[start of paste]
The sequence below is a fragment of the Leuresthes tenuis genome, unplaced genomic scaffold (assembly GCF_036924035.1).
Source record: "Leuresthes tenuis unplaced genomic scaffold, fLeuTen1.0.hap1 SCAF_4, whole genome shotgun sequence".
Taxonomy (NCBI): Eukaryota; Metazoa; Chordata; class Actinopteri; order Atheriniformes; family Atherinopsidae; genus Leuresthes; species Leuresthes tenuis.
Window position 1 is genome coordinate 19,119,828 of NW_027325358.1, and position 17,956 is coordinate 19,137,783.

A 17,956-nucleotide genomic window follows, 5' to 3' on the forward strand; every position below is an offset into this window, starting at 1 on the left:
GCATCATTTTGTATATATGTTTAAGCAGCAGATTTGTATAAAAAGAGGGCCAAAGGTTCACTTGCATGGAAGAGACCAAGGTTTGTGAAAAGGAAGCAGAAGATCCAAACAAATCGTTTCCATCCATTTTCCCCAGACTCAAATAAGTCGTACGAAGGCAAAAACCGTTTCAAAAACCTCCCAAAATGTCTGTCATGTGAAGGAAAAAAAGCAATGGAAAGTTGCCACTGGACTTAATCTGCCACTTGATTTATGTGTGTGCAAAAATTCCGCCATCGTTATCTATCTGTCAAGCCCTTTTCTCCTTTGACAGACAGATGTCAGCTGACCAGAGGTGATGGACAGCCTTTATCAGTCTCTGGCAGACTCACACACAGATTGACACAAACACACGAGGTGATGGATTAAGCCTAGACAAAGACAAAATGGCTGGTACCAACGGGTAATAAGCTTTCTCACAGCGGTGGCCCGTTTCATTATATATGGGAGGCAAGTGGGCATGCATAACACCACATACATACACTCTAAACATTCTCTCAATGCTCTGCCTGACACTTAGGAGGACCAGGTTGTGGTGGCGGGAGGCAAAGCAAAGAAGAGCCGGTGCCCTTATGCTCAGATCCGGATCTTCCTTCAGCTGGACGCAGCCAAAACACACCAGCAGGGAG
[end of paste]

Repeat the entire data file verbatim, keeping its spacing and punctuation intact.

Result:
The sequence below is a fragment of the Leuresthes tenuis genome, unplaced genomic scaffold (assembly GCF_036924035.1).
Source record: "Leuresthes tenuis unplaced genomic scaffold, fLeuTen1.0.hap1 SCAF_4, whole genome shotgun sequence".
Taxonomy (NCBI): Eukaryota; Metazoa; Chordata; class Actinopteri; order Atheriniformes; family Atherinopsidae; genus Leuresthes; species Leuresthes tenuis.
Window position 1 is genome coordinate 19,119,828 of NW_027325358.1, and position 17,956 is coordinate 19,137,783.

A 17,956-nucleotide genomic window follows, 5' to 3' on the forward strand; every position below is an offset into this window, starting at 1 on the left:
GCATCATTTTGTATATATGTTTAAGCAGCAGATTTGTATAAAAAGAGGGCCAAAGGTTCACTTGCATGGAAGAGACCAAGGTTTGTGAAAAGGAAGCAGAAGATCCAAACAAATCGTTTCCATCCATTTTCCCCAGACTCAAATAAGTCGTACGAAGGCAAAAACCGTTTCAAAAACCTCCCAAAATGTCTGTCATGTGAAGGAAAAAAAGCAATGGAAAGTTGCCACTGGACTTAATCTGCCACTTGATTTATGTGTGTGCAAAAATTCCGCCATCGTTATCTATCTGTCAAGCCCTTTTCTCCTTTGACAGACAGATGTCAGCTGACCAGAGGTGATGGACAGCCTTTATCAGTCTCTGGCAGACTCACACACAGATTGACACAAACACACGAGGTGATGGATTAAGCCTAGACAAAGACAAAATGGCTGGTACCAACGGGTAATAAGCTTTCTCACAGCGGTGGCCCGTTTCATTATATATGGGAGGCAAGTGGGCATGCATAACACCACATACATACACTCTAAACATTCTCTCAATGCTCTGCCTGACACTTAGGAGGACCAGGTTGTGGTGGCGGGAGGCAAAGCAAAGAAGAGCCGGTGCCCTTATGCTCAGATCCGGATCTTCCTTCAGCTGGACGCAGCCAAAACACACCAGCAGGGAG